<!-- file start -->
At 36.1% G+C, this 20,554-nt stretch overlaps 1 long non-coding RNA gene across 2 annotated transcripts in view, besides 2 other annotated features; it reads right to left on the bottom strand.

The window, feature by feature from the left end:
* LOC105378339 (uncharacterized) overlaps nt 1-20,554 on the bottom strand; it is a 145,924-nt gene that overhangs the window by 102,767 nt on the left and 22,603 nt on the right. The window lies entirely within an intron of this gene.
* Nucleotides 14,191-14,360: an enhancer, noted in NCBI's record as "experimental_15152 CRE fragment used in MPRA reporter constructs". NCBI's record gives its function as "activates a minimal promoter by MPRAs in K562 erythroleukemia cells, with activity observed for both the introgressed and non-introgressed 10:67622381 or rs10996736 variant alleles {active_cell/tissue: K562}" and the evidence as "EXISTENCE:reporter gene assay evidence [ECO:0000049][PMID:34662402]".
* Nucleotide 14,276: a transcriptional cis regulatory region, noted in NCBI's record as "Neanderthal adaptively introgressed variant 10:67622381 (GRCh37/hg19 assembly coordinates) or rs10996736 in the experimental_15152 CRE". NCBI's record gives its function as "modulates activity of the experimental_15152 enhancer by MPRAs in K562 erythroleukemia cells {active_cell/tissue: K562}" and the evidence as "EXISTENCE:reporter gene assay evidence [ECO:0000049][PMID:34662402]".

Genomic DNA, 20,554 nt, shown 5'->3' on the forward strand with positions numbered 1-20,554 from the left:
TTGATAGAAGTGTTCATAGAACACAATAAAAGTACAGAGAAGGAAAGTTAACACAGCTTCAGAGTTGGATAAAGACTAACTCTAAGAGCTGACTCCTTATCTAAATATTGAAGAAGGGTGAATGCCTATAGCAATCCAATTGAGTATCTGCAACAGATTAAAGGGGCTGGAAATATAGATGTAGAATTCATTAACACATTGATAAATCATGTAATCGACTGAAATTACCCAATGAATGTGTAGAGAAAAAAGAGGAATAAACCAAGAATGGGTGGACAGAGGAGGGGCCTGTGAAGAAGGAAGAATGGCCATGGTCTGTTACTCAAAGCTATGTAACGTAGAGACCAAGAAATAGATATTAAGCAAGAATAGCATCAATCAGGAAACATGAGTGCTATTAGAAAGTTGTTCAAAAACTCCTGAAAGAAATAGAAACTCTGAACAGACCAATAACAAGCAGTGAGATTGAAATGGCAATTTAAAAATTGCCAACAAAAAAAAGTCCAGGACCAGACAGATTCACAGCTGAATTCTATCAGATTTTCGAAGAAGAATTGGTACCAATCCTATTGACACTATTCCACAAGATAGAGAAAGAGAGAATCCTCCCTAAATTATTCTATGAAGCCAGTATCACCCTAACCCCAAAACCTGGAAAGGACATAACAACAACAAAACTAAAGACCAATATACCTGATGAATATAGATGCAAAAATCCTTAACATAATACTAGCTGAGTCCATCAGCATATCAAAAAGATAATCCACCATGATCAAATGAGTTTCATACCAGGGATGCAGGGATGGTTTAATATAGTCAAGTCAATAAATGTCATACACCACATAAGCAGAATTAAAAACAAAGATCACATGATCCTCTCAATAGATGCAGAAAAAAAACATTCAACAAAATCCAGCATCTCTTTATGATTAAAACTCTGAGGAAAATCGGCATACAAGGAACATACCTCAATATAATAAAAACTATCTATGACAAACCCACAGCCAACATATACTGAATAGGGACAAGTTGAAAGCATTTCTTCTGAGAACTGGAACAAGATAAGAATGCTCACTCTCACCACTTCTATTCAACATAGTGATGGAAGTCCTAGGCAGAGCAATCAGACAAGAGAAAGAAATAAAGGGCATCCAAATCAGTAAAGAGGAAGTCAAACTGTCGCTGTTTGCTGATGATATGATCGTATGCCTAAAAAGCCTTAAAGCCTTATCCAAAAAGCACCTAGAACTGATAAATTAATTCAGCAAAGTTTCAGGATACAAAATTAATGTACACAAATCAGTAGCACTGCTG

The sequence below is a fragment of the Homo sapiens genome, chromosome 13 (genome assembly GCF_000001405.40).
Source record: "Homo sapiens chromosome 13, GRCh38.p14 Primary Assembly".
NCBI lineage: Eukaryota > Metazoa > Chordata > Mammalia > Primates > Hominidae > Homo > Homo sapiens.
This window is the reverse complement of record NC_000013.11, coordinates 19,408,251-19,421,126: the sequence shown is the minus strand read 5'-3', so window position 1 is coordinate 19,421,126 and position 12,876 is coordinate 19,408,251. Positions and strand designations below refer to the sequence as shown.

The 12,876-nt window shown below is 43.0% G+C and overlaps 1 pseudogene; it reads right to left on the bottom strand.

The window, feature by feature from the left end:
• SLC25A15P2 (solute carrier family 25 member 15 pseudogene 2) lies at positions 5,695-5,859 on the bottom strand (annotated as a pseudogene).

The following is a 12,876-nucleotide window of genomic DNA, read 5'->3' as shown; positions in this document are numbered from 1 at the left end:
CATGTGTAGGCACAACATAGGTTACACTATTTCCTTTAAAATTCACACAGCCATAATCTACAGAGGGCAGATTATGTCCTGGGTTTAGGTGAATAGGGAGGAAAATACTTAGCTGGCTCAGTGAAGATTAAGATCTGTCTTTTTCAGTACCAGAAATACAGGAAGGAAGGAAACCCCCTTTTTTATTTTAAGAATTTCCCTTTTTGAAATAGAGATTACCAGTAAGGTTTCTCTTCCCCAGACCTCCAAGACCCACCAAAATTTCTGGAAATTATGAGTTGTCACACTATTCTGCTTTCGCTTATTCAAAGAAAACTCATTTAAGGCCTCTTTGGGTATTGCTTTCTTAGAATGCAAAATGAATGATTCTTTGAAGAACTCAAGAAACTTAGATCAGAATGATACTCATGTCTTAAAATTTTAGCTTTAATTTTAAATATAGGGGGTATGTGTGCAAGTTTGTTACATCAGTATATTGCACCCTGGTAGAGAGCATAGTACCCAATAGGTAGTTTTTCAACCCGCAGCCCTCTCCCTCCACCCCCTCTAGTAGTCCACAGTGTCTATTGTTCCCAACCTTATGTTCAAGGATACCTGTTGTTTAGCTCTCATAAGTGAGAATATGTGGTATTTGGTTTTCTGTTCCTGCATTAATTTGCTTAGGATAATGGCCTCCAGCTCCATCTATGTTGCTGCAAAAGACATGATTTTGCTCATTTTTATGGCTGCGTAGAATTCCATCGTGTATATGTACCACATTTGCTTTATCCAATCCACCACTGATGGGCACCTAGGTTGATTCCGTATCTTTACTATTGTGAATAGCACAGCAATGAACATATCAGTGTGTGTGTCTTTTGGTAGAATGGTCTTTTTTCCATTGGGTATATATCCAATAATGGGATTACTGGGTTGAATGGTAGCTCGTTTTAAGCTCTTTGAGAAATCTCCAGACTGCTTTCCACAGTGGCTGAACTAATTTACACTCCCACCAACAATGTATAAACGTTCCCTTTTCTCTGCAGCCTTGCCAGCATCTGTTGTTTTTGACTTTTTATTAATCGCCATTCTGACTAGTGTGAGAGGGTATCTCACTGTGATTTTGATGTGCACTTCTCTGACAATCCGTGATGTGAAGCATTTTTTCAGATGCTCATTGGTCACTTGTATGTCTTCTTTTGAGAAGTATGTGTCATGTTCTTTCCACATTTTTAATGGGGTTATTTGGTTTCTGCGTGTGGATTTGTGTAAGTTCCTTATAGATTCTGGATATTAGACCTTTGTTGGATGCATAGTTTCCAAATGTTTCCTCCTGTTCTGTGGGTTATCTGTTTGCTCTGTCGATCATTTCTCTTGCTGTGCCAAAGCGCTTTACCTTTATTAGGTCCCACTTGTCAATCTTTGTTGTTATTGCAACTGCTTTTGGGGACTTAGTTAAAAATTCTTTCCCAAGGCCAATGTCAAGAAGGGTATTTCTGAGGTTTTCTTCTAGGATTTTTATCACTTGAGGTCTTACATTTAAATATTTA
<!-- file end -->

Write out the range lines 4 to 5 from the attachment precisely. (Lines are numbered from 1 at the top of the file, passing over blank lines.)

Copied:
* Nucleotides 14,191-14,360: an enhancer, noted in NCBI's record as "experimental_15152 CRE fragment used in MPRA reporter constructs". NCBI's record gives its function as "activates a minimal promoter by MPRAs in K562 erythroleukemia cells, with activity observed for both the introgressed and non-introgressed 10:67622381 or rs10996736 variant alleles {active_cell/tissue: K562}" and the evidence as "EXISTENCE:reporter gene assay evidence [ECO:0000049][PMID:34662402]".
* Nucleotide 14,276: a transcriptional cis regulatory region, noted in NCBI's record as "Neanderthal adaptively introgressed variant 10:67622381 (GRCh37/hg19 assembly coordinates) or rs10996736 in the experimental_15152 CRE". NCBI's record gives its function as "modulates activity of the experimental_15152 enhancer by MPRAs in K562 erythroleukemia cells {active_cell/tissue: K562}" and the evidence as "EXISTENCE:reporter gene assay evidence [ECO:0000049][PMID:34662402]".